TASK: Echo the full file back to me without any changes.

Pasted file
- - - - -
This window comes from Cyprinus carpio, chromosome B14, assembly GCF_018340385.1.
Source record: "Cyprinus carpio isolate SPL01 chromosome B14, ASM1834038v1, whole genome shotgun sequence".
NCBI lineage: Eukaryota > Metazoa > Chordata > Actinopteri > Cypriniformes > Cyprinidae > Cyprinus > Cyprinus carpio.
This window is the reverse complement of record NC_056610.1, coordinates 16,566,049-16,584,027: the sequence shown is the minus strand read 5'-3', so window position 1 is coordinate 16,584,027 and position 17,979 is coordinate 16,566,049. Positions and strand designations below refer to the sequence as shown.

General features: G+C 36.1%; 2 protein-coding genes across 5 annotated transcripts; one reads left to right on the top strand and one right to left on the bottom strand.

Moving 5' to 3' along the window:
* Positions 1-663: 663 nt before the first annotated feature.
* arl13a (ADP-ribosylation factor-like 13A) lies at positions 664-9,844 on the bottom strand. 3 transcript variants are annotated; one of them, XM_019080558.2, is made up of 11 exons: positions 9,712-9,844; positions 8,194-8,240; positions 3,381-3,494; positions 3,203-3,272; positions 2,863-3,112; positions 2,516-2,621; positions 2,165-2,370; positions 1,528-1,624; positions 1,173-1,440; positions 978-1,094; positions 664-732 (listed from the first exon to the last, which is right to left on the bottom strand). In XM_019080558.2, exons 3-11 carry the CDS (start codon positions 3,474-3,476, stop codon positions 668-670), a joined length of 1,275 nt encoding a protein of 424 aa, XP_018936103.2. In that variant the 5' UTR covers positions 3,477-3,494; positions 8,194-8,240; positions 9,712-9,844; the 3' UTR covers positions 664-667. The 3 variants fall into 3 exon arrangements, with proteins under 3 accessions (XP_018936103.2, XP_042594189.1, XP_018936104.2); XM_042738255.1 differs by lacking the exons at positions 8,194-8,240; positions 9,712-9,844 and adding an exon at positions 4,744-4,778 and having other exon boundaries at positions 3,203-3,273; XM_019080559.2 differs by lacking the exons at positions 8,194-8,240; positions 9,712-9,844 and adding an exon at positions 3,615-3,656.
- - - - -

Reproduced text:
This window comes from Cyprinus carpio, chromosome B14, assembly GCF_018340385.1.
Source record: "Cyprinus carpio isolate SPL01 chromosome B14, ASM1834038v1, whole genome shotgun sequence".
NCBI lineage: Eukaryota > Metazoa > Chordata > Actinopteri > Cypriniformes > Cyprinidae > Cyprinus > Cyprinus carpio.
This window is the reverse complement of record NC_056610.1, coordinates 16,566,049-16,584,027: the sequence shown is the minus strand read 5'-3', so window position 1 is coordinate 16,584,027 and position 17,979 is coordinate 16,566,049. Positions and strand designations below refer to the sequence as shown.

General features: G+C 36.1%; 2 protein-coding genes across 5 annotated transcripts; one reads left to right on the top strand and one right to left on the bottom strand.

Moving 5' to 3' along the window:
* Positions 1-663: 663 nt before the first annotated feature.
* arl13a (ADP-ribosylation factor-like 13A) lies at positions 664-9,844 on the bottom strand. 3 transcript variants are annotated; one of them, XM_019080558.2, is made up of 11 exons: positions 9,712-9,844; positions 8,194-8,240; positions 3,381-3,494; positions 3,203-3,272; positions 2,863-3,112; positions 2,516-2,621; positions 2,165-2,370; positions 1,528-1,624; positions 1,173-1,440; positions 978-1,094; positions 664-732 (listed from the first exon to the last, which is right to left on the bottom strand). In XM_019080558.2, exons 3-11 carry the CDS (start codon positions 3,474-3,476, stop codon positions 668-670), a joined length of 1,275 nt encoding a protein of 424 aa, XP_018936103.2. In that variant the 5' UTR covers positions 3,477-3,494; positions 8,194-8,240; positions 9,712-9,844; the 3' UTR covers positions 664-667. The 3 variants fall into 3 exon arrangements, with proteins under 3 accessions (XP_018936103.2, XP_042594189.1, XP_018936104.2); XM_042738255.1 differs by lacking the exons at positions 8,194-8,240; positions 9,712-9,844 and adding an exon at positions 4,744-4,778 and having other exon boundaries at positions 3,203-3,273; XM_019080559.2 differs by lacking the exons at positions 8,194-8,240; positions 9,712-9,844 and adding an exon at positions 3,615-3,656.